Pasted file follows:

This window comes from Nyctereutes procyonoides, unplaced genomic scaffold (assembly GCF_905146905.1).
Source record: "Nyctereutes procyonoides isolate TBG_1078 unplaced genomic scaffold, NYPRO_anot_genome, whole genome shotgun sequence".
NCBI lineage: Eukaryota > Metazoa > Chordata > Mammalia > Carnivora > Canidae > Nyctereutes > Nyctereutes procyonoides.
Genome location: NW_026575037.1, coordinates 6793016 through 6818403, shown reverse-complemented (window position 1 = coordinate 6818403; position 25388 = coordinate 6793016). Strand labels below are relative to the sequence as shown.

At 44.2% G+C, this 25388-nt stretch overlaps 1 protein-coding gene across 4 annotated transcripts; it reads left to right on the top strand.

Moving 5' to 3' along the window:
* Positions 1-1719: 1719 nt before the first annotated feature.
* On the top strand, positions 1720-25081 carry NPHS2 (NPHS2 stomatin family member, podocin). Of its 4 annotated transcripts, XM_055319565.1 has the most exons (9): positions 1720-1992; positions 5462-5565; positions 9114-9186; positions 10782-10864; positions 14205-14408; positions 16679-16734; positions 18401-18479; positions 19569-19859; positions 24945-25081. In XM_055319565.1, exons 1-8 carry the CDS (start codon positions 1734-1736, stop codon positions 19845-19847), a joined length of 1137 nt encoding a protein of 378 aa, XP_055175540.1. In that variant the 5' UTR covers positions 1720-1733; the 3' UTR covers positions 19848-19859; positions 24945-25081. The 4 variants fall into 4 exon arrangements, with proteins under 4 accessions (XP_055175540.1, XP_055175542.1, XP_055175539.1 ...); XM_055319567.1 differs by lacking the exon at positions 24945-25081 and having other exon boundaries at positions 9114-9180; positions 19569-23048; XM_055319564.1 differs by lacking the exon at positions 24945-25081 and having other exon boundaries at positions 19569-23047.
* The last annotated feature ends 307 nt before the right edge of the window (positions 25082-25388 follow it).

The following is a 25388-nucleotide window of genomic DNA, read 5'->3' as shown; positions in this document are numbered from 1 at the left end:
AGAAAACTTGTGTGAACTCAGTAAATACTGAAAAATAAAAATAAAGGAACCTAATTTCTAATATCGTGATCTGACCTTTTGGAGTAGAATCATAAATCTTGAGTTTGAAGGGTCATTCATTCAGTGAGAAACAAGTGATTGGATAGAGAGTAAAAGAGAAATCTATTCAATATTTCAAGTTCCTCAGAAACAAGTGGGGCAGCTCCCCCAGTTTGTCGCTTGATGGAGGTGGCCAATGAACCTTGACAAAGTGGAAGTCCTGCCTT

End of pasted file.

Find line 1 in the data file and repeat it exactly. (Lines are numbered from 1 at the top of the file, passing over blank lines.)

This window comes from Nyctereutes procyonoides, unplaced genomic scaffold (assembly GCF_905146905.1).